Novel MEN 1 gene findings in rare sporadic insulinoma—a case control study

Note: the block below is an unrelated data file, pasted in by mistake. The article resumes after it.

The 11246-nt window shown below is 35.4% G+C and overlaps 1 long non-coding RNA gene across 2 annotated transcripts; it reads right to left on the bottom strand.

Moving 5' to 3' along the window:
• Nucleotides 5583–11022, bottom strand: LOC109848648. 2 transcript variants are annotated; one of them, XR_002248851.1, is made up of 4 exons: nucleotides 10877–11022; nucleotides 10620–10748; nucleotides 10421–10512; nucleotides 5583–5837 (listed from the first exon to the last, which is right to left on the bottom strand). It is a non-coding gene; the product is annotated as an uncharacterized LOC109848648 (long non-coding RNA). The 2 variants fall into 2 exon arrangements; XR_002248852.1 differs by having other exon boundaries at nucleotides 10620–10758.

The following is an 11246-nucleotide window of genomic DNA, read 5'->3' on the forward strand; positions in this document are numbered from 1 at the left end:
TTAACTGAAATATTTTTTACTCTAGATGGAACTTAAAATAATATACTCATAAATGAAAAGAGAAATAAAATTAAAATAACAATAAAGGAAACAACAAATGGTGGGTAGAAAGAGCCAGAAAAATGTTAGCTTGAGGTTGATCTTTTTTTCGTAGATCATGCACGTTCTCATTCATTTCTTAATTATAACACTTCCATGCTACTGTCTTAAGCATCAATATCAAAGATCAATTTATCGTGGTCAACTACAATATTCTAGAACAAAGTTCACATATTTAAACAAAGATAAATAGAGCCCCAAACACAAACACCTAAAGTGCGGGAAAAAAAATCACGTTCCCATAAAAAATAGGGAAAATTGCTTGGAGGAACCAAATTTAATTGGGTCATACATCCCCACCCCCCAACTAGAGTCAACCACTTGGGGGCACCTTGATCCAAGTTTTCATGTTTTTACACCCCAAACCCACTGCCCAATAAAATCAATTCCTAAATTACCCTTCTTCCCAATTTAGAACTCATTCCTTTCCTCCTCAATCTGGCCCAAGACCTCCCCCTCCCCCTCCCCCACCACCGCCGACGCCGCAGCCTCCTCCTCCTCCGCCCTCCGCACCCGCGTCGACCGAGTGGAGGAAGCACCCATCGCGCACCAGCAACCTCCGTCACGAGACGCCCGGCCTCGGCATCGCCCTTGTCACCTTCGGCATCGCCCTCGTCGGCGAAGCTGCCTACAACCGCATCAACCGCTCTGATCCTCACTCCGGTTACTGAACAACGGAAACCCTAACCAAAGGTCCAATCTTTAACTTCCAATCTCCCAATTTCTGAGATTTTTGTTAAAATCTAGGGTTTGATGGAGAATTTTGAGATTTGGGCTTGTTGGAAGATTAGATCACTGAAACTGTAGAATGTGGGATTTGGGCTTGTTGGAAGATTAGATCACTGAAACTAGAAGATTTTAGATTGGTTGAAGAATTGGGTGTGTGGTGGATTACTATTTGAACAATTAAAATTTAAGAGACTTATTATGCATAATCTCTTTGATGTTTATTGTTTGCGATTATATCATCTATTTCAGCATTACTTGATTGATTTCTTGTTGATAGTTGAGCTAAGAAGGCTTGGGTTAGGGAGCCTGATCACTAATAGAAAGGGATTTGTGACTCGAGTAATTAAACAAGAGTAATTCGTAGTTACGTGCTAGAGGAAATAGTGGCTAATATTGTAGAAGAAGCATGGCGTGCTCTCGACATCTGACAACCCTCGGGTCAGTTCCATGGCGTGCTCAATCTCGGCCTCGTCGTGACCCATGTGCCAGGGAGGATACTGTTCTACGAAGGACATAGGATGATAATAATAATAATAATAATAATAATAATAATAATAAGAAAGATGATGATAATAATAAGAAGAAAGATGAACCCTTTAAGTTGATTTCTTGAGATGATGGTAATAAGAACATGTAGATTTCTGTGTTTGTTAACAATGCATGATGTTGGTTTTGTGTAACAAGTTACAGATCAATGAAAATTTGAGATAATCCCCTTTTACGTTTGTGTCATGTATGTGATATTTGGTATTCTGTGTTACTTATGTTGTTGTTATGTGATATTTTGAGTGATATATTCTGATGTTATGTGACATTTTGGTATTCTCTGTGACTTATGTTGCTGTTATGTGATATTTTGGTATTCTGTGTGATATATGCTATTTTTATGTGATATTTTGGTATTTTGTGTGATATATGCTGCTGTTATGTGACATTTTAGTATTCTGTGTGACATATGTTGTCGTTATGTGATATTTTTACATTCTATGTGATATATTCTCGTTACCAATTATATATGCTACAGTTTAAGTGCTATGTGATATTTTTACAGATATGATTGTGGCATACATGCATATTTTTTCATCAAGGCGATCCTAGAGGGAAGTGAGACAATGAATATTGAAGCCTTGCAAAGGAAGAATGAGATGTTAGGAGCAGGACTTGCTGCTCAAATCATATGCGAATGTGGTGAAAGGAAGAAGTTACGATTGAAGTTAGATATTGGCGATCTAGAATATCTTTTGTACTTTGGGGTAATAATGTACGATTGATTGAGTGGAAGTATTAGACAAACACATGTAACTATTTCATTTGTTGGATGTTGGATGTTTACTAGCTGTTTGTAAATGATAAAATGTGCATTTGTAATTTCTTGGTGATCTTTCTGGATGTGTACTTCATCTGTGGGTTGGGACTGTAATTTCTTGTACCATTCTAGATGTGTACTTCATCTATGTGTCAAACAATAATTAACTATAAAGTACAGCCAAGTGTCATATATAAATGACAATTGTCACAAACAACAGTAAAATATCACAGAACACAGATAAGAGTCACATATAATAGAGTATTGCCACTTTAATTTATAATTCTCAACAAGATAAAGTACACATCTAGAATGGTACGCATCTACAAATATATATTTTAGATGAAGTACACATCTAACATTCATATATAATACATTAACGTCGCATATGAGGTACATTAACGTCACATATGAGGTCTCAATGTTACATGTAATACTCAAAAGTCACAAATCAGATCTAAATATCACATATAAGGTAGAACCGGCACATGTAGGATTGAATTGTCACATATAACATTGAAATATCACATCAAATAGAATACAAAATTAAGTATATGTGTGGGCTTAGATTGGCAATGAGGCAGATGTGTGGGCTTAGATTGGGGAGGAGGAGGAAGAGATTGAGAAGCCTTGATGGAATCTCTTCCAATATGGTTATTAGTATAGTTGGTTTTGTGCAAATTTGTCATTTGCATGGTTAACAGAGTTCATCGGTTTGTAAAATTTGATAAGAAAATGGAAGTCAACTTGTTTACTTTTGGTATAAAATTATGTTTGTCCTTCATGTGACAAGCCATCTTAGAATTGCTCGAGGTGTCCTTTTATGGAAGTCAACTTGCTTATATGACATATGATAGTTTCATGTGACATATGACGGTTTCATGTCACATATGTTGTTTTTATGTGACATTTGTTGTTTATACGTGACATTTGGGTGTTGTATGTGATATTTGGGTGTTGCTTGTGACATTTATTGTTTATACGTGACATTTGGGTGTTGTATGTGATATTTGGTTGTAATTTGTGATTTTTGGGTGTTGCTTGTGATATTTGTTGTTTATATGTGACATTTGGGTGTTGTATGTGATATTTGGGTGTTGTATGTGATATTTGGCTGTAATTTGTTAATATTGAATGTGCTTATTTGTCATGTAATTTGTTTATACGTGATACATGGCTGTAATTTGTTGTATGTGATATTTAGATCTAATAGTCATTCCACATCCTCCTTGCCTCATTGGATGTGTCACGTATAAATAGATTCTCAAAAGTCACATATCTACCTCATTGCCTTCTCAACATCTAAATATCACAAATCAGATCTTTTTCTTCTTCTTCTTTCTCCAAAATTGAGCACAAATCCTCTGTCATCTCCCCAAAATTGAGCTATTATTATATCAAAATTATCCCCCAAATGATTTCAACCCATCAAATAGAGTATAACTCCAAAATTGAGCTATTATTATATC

CONTEXT Multiple Endocrine Neoplasia Type 1 (MEN1) is an autosomal dominant inherited syndrome, related to mutations in the MEN1 gene. Controversial data suggest that the nonsynonymous p.Ala541Thr variant, usually considered as a non-pathogenic polymorphism, may be associated with an increased risk of MEN1-related lesions in carriers. OBJECTIVE The aim of this study was to evaluate the pathogenic influence of the p.Ala541Thr variant on clinical and functional outcomes. PATIENTS AND METHODS We analysed a series of 55 index patients carrying the p.Ala541Thr variant. Their clinical profile was compared to that of 117 MEN1 patients. The biological impact of the p.Ala541Thr variant on cell growth was additionally investigated on menin-deficient Leydig cell tumour (LCT)10 cells generated from Men1+/Men1- heterozygous knock-out mice, and compared with wild type (WT). RESULTS The mean age at first appearance of endocrine lesions was similar in both p.Ala541Thr carriers and MEN1 patients, but no p.Ala541Thr patient had more than one cardinal MEN1 lesion at initial diagnosis. A second MEN1 lesion was diagnosed in 13% of MEN1 patients and in 7% of p.Ala541Thr carriers in the year following preliminary diagnosis. Functional studies on LCT10 cells showed that overexpression of the p.Ala541Thr variant did not inhibit cell growth, which is in direct contrast to results obtained from investigation of WT menin protein. CONCLUSION Taken together, these data raise the question of a potential pathogenicity of the p.Ala541Thr missense variant of menin that commonly occurs within the general population. Additional studies are required to investigate whether it may be involved in a low-penetrance MEN1 phenotype.